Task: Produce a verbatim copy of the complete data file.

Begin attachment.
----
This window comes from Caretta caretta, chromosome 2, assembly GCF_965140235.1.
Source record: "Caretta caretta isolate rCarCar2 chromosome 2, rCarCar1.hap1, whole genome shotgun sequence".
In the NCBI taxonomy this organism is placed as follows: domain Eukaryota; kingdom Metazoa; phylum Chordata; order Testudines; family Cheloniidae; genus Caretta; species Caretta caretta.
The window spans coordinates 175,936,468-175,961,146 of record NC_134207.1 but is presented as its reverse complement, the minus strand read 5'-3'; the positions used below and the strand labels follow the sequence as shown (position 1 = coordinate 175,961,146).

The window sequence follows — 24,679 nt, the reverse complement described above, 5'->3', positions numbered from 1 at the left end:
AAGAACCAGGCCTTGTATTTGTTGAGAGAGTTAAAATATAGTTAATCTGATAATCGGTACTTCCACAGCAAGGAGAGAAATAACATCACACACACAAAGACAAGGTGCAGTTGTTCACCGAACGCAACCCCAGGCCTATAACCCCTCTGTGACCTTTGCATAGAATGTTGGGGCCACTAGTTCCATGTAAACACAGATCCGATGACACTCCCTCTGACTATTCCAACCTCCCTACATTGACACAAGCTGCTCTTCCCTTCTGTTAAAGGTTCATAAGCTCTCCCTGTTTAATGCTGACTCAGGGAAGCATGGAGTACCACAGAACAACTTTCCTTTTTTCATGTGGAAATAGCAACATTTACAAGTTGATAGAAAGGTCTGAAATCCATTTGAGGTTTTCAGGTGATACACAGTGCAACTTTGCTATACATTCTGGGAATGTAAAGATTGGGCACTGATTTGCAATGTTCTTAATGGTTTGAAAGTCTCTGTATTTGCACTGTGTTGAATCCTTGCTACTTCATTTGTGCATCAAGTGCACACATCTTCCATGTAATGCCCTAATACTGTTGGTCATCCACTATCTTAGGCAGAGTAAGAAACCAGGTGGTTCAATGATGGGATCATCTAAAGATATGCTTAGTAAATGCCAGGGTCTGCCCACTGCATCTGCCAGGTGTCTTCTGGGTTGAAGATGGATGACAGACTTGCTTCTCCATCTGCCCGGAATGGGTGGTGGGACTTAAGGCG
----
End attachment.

This window comes from Caretta caretta, chromosome 2, assembly GCF_965140235.1.
Source record: "Caretta caretta isolate rCarCar2 chromosome 2, rCarCar1.hap1, whole genome shotgun sequence".
In the NCBI taxonomy this organism is placed as follows: domain Eukaryota; kingdom Metazoa; phylum Chordata; order Testudines; family Cheloniidae; genus Caretta; species Caretta caretta.
The window spans coordinates 175,936,468-175,961,146 of record NC_134207.1 but is presented as its reverse complement, the minus strand read 5'-3'; the positions used below and the strand labels follow the sequence as shown (position 1 = coordinate 175,961,146).

The window sequence follows — 24,679 nt, the reverse complement described above, 5'->3', positions numbered from 1 at the left end:
AAGAACCAGGCCTTGTATTTGTTGAGAGAGTTAAAATATAGTTAATCTGATAATCGGTACTTCCACAGCAAGGAGAGAAATAACATCACACACACAAAGACAAGGTGCAGTTGTTCACCGAACGCAACCCCAGGCCTATAACCCCTCTGTGACCTTTGCATAGAATGTTGGGGCCACTAGTTCCATGTAAACACAGATCCGATGACACTCCCTCTGACTATTCCAACCTCCCTACATTGACACAAGCTGCTCTTCCCTTCTGTTAAAGGTTCATAAGCTCTCCCTGTTTAATGCTGACTCAGGGAAGCATGGAGTACCACAGAACAACTTTCCTTTTTTCATGTGGAAATAGCAACATTTACAAGTTGATAGAAAGGTCTGAAATCCATTTGAGGTTTTCAGGTGATACACAGTGCAACTTTGCTATACATTCTGGGAATGTAAAGATTGGGCACTGATTTGCAATGTTCTTAATGGTTTGAAAGTCTCTGTATTTGCACTGTGTTGAATCCTTGCTACTTCATTTGTGCATCAAGTGCACACATCTTCCATGTAATGCCCTAATACTGTTGGTCATCCACTATCTTAGGCAGAGTAAGAAACCAGGTGGTTCAATGATGGGATCATCTAAAGATATGCTTAGTAAATGCCAGGGTCTGCCCACTGCATCTGCCAGGTGTCTTCTGGGTTGAAGATGGATGACAGACTTGCTTCTCCATCTGCCCGGAATGGGTGGTGGGACTTAAGGCG